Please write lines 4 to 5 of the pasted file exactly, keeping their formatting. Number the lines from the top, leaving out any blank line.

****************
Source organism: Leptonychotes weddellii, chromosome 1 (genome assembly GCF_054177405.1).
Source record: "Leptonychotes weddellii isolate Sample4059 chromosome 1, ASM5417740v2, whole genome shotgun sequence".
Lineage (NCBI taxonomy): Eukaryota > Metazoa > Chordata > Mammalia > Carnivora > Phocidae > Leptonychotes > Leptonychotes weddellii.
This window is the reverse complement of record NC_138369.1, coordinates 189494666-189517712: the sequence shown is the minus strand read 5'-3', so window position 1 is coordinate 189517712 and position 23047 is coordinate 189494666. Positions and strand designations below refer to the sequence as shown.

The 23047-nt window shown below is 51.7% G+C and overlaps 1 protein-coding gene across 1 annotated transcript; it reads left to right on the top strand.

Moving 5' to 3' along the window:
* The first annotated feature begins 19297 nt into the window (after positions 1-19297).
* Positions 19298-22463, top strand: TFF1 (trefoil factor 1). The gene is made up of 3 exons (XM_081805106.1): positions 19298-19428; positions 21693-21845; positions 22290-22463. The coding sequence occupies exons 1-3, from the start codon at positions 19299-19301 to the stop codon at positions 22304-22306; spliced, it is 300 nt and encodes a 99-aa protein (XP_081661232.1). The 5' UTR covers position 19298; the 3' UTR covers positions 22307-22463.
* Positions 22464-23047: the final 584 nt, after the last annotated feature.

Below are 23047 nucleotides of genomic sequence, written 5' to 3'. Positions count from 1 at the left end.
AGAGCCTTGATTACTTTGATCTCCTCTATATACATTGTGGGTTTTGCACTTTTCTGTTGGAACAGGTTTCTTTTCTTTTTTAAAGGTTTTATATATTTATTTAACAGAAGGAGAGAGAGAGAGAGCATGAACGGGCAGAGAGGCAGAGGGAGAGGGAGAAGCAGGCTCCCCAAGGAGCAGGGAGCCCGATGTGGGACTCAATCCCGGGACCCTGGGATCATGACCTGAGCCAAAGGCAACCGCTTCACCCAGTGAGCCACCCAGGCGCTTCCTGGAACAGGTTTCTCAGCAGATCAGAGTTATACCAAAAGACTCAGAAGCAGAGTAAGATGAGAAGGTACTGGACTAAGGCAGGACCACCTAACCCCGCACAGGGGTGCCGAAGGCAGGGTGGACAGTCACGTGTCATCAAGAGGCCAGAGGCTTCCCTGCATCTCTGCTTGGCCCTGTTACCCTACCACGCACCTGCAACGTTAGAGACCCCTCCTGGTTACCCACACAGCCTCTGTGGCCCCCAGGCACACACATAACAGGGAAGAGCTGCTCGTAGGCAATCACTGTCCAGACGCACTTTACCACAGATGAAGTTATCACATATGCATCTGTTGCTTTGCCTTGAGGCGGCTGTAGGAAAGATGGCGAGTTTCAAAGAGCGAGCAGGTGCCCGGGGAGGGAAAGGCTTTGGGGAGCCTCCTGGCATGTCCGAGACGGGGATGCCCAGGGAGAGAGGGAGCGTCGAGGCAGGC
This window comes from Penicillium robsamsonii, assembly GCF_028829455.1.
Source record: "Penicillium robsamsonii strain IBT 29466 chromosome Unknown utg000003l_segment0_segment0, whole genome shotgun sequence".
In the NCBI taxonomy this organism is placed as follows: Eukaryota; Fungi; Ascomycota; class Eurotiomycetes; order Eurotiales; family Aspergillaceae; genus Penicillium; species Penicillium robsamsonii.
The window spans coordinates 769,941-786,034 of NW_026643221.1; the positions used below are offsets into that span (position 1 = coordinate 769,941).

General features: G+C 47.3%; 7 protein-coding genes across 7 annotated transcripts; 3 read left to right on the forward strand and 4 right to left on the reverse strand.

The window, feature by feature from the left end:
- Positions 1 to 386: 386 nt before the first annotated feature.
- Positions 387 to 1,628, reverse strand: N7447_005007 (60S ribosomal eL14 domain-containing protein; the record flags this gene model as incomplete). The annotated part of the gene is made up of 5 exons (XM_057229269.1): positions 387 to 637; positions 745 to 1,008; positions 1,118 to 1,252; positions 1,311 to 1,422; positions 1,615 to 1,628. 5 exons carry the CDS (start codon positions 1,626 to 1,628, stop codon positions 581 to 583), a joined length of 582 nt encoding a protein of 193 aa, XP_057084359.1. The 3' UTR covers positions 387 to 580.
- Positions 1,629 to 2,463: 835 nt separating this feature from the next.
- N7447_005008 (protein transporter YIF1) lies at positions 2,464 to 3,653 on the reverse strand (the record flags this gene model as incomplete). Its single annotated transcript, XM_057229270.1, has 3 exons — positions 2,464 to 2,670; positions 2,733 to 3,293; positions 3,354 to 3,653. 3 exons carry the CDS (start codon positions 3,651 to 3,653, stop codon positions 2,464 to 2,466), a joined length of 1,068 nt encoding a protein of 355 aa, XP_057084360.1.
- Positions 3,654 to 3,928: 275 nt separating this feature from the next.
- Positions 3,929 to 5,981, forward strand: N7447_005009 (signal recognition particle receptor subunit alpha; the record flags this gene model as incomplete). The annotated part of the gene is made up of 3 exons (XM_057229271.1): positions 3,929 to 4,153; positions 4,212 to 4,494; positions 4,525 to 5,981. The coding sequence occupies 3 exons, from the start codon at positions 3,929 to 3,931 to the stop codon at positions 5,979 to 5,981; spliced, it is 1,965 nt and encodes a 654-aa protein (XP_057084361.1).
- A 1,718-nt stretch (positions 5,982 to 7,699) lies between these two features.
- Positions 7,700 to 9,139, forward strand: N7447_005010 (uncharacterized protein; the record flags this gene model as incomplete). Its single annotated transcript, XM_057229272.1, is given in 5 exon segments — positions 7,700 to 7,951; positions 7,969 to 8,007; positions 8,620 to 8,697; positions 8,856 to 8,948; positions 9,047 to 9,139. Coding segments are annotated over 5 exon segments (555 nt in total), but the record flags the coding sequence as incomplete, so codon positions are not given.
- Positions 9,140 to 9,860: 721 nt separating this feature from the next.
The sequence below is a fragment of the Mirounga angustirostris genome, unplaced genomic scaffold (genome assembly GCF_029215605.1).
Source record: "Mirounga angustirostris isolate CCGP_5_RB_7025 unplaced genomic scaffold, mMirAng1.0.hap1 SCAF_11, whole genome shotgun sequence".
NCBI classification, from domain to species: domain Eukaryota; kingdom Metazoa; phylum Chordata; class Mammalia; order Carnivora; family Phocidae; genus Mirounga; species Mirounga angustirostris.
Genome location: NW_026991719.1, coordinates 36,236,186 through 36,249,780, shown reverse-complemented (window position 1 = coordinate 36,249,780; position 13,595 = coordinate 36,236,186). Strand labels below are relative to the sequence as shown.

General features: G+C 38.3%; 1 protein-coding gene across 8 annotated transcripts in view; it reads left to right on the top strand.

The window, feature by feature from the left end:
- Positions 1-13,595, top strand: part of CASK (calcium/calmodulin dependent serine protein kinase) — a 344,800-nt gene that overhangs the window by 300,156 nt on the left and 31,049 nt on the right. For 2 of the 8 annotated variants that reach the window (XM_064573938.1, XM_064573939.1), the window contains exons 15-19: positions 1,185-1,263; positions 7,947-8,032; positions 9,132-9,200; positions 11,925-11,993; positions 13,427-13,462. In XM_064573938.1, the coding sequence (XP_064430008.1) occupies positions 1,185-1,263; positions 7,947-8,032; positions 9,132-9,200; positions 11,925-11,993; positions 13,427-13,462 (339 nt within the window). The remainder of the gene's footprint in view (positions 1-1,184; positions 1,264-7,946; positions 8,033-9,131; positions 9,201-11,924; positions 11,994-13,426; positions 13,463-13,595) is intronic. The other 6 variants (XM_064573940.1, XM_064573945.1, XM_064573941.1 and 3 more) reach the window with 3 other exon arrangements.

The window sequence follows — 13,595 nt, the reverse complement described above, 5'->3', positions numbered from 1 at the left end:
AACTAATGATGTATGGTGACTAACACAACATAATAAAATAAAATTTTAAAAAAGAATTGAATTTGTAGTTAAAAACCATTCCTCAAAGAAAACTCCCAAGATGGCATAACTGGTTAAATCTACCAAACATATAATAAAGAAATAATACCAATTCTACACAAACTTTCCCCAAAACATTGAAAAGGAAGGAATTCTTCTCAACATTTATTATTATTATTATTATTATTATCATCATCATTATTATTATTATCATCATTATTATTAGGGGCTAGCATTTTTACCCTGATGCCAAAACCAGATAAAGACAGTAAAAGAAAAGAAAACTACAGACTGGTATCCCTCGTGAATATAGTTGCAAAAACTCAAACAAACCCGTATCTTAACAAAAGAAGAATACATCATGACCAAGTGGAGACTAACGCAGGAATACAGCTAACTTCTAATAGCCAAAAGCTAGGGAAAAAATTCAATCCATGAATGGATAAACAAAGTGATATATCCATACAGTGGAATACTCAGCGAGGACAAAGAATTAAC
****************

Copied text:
This window is the reverse complement of record NC_138369.1, coordinates 189494666-189517712: the sequence shown is the minus strand read 5'-3', so window position 1 is coordinate 189517712 and position 23047 is coordinate 189494666. Positions and strand designations below refer to the sequence as shown.

The 23047-nt window shown below is 51.7% G+C and overlaps 1 protein-coding gene across 1 annotated transcript; it reads left to right on the top strand.